Monday, January 16, 2012

The Nature of Design

A UK design blogger sheds some light on why solar technology is mimicking biology.

Cal Poly SLO: Organic Solar CellsImage by DrWurm via Flickr
Organic Solar Cells
By guest blogger Selma Karlsdottir.

I believe that the advanced technology of solar cells that mimic the process of plants to draw energy from the sun, otherwise known as photosynthesis, first came to my attention about one year ago. I had already been doing a thorough study on solar cells, and where and when it makes sense to implement them. And the one dominant downside to solar cells as we know them is clearly that they need sunlight. They can store the energy that is produced to some degree, but not enough to make it a reliable source of energy in a country such as England, which is famous for its fish and chips, Mary Poppins, Oliver Twist and of course, cloudy skies and plenty of rainfall. So I thought to myself that there should be a way for solar cells to be more effective. And one answer lies in biomimicry.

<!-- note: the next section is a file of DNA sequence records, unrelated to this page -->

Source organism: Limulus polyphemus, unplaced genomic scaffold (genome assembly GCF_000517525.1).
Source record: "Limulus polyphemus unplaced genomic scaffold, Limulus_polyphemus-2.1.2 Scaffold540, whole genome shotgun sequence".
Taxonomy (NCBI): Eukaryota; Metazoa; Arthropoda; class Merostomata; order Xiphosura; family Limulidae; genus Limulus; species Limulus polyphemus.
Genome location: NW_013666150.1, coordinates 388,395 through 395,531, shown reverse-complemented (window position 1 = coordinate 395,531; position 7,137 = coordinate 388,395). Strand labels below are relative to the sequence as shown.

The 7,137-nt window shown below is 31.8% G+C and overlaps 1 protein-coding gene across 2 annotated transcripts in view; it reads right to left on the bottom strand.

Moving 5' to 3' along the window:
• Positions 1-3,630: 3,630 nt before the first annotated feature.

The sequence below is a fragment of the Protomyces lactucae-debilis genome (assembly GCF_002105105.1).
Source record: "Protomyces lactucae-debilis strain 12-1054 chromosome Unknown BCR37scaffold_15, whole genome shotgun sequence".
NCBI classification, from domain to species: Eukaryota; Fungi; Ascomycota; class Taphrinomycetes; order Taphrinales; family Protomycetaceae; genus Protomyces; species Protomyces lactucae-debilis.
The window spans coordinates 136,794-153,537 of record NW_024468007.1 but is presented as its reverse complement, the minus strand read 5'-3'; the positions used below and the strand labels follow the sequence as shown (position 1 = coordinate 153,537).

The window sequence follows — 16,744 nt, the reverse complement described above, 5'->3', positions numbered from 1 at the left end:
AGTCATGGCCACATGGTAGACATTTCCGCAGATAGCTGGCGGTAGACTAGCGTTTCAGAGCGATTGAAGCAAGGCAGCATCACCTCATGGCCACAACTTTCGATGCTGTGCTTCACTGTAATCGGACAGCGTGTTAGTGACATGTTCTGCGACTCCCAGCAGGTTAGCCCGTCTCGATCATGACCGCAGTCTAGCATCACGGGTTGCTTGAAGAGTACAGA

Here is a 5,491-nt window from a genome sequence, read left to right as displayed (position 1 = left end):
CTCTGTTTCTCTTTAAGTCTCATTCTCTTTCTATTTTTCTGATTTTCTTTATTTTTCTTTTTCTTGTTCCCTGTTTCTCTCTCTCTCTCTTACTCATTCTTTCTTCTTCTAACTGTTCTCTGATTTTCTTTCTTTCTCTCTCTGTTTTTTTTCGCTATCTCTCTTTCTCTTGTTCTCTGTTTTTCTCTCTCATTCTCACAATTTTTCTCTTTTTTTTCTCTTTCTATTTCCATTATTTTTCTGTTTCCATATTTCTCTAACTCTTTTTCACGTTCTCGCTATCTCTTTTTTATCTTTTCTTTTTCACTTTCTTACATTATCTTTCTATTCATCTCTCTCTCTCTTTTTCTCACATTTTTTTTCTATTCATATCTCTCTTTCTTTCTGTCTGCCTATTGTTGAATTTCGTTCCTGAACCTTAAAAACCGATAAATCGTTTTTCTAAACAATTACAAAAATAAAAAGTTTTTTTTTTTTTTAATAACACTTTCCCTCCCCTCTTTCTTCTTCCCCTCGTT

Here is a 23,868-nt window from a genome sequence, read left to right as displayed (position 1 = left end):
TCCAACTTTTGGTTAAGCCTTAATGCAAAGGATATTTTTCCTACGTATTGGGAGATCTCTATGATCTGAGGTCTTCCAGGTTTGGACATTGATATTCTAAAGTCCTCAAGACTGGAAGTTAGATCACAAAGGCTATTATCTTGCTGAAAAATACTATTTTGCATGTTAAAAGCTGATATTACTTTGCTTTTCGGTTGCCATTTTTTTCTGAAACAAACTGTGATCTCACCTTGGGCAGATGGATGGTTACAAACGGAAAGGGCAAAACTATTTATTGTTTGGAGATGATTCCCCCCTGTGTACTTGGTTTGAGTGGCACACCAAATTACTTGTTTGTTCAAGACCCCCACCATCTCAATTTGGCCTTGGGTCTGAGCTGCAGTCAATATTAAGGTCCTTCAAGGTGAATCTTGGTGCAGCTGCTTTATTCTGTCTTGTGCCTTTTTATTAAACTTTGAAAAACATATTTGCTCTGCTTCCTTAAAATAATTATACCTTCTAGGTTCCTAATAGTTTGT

Before I start diving into the amazing world of biomimicry, I’d like to ask one question: Why am I so interested in solar cells? Why not just use wind turbines during those cloudy days?

Solar cells (and chimney) on Konjščica pasture...Image via Wikipedia
Standard rooftop panel
England has plenty of wind so that would make sense. But wind turbines can also make noise and take up a lot of space. So far, solar cells have had the capability of blending in slightly more than wind turbines. And they do look pretty cool as roof tiles, completely replacing any other type of roof material. But solar cells are also fantastic in a smaller scale. Small solar cells have been used for decades in hand calculators. Using solar cells to charge mobile devices rather than plug in electricity is not just beneficial for our beloved blue globe, but it also makes the user mobile and flexible not having to rely on electricity from the grid, never mind spending valuable vacation time figuring out one of those universal plug converters (find your favorite solar chargers here).